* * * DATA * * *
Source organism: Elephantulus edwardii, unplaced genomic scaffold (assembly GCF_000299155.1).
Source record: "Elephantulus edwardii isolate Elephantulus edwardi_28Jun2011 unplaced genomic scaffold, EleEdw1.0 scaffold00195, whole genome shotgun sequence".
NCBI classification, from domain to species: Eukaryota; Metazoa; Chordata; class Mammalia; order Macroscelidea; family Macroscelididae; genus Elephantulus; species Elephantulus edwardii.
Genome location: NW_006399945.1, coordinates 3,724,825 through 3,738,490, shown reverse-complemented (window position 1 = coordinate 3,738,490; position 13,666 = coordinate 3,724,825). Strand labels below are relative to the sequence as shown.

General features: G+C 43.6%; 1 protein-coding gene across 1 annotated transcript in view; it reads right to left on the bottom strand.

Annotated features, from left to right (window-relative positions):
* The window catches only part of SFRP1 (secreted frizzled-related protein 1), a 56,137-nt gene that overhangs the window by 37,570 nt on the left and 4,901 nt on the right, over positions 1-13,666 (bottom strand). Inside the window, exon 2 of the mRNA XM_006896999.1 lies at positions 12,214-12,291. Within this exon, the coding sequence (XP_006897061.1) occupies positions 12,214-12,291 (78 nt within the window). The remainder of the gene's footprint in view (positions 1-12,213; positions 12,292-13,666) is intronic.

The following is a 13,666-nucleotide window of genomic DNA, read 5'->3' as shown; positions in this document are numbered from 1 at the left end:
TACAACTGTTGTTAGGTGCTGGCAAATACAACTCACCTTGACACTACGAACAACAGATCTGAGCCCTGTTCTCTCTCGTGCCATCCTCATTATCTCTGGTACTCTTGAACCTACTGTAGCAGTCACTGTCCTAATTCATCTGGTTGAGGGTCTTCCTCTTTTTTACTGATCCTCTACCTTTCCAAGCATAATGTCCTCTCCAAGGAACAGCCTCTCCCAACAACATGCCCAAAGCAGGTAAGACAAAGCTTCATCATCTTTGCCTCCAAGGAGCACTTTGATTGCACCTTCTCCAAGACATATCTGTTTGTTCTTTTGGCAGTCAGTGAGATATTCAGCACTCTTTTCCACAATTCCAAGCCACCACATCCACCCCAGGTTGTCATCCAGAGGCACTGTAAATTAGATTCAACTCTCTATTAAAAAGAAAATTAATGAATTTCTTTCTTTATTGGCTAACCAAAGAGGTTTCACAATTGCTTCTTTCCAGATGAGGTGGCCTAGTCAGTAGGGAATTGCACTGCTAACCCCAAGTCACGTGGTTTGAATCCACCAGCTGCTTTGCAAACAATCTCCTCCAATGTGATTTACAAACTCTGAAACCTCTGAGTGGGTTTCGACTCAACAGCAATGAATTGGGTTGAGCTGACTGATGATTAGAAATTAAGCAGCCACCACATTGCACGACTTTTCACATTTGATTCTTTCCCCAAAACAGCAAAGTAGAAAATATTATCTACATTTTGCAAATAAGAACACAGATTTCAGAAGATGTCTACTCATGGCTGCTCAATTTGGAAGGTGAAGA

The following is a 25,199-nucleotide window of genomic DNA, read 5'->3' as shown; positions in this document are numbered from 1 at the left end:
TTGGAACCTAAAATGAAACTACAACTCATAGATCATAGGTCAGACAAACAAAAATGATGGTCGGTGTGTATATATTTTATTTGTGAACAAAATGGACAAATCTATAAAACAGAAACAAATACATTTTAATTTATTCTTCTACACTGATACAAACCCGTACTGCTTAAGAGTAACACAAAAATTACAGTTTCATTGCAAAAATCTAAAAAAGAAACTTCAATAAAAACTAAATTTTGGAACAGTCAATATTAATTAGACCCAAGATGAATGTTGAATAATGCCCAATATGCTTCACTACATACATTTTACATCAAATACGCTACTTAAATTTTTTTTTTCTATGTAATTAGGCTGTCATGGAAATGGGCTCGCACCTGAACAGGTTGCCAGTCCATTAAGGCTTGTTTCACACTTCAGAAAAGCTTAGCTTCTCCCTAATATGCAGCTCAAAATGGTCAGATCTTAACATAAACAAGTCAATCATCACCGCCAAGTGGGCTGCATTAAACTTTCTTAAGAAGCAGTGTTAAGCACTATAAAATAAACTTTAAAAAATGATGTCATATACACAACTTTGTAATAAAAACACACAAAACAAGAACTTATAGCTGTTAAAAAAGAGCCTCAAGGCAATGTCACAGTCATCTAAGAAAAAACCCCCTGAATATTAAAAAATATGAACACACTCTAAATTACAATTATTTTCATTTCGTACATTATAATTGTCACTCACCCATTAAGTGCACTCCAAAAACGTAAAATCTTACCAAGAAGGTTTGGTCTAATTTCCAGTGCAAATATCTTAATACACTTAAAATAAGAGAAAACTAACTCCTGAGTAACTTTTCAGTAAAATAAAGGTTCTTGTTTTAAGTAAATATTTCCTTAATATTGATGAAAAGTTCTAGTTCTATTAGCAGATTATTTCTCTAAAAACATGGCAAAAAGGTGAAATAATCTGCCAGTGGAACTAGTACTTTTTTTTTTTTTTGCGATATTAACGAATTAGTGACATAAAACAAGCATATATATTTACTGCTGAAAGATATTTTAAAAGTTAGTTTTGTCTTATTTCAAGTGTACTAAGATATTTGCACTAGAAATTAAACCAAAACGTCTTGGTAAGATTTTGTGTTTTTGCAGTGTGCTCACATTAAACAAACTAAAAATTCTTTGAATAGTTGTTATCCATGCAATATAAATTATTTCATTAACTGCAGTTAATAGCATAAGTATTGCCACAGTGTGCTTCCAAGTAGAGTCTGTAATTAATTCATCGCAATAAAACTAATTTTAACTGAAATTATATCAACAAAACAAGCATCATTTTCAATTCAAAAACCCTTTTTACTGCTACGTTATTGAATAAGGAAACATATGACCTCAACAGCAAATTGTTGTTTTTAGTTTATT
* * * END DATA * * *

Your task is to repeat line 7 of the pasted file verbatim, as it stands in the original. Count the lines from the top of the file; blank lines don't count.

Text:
* The window catches only part of SFRP1 (secreted frizzled-related protein 1), a 56,137-nt gene that overhangs the window by 37,570 nt on the left and 4,901 nt on the right, over positions 1-13,666 (bottom strand). Inside the window, exon 2 of the mRNA XM_006896999.1 lies at positions 12,214-12,291. Within this exon, the coding sequence (XP_006897061.1) occupies positions 12,214-12,291 (78 nt within the window). The remainder of the gene's footprint in view (positions 1-12,213; positions 12,292-13,666) is intronic.